A Spotlight on one of Britannia’s Innovators: A.C. Munro

This article was originally written and submitted as part of a Canada 150 Project, the Innovation Storybook, to crowdsource stories of Canadian innovation with partners across Canada. The content has since been migrated to Ingenium’s Channel, a digital hub featuring curated content related to science, technology and innovation.


The Britannia Mine was home to many innovative thinkers when it came to overcoming the challenges the Company faced over the years. Perhaps the most profound innovators at Britannia was A.C. Munro.

Munro co-developed the Britannia Deep Cell flotation system – a unique approach to the mineral separation process known as froth flotation which was uniquely adapted to the challenges presented by Britannia’s ore.

The deep cell system was performed in two stages. First, it separated, via flotation, pyrite and chalcopyrite from the waste rock. This mixed recovery was then ground finer and flotation was used to separate the chalcopyrite from the pyrite. Its unique approach was derived from how tightly bound together these two minerals were. It was a unique and innovative approach to a unique problem.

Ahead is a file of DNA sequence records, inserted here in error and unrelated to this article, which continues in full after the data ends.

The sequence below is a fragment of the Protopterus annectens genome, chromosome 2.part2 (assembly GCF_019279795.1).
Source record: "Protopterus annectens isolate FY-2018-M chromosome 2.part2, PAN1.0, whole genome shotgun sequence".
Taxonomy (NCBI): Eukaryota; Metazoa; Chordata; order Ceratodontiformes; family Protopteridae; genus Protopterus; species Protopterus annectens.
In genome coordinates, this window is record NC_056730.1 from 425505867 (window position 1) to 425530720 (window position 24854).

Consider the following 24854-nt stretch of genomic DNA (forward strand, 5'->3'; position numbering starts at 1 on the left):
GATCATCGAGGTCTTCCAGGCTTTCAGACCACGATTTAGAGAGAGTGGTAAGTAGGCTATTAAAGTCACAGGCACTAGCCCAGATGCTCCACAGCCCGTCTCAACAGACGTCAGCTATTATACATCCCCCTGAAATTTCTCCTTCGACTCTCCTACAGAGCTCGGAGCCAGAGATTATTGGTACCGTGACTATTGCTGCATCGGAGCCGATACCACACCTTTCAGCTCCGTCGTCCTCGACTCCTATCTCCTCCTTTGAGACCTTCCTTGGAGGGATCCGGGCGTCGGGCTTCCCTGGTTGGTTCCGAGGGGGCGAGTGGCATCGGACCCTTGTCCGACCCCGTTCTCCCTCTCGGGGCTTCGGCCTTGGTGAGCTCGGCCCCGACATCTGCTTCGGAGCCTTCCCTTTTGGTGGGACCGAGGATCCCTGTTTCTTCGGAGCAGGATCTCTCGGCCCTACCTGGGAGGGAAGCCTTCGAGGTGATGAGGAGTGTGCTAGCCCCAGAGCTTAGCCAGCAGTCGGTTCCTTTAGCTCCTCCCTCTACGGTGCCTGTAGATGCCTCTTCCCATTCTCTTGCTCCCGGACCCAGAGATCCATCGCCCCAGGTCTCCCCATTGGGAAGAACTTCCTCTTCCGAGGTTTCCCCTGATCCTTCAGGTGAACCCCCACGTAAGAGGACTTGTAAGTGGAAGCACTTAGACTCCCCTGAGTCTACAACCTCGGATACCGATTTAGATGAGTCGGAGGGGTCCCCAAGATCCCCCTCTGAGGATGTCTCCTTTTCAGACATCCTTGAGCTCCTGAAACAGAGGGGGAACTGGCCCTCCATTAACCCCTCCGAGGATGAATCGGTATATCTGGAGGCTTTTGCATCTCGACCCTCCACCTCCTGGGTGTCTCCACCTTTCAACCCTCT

But there is far more to mineral separation than flotation alone. Munro also brought his creativity to bear on other aspects of the milling process. He developed an improved grinding circuit – the process by which the ore is broken down to a size small enough to allow flotation. One challenge Britannia faced with grinding the ore, however, was its toughness. Steel balls, which were used to grind the rock, wore down at a steady pace. Shipping in steel balls, however, was costly. The solution was to produce their own. Munro developed Britannia’s foundry for producing steel balls from old railway rails. Unlike the deep cell system though, reducing grinding media costs through the recycling of scrap metal was something that could be employed beyond Britannia, and was. He held or co-held the patents for all of these innovations.

Take a look at ‘The Innovators’ for a glimpse into some of the other innovative ideas developed at Britannia.

Profile picture for user Britannia Mine Museum
Britannia Mine Museum

With the support of the mining community and the federal and provincial governments, the Britannia Beach Historical Society (now known as the Britannia Mine Museum Society) opened the Britannia Mine Museum in 1975. The Museum was established to preserve the material and social history of mining in British Columbia and to educate the public about mining.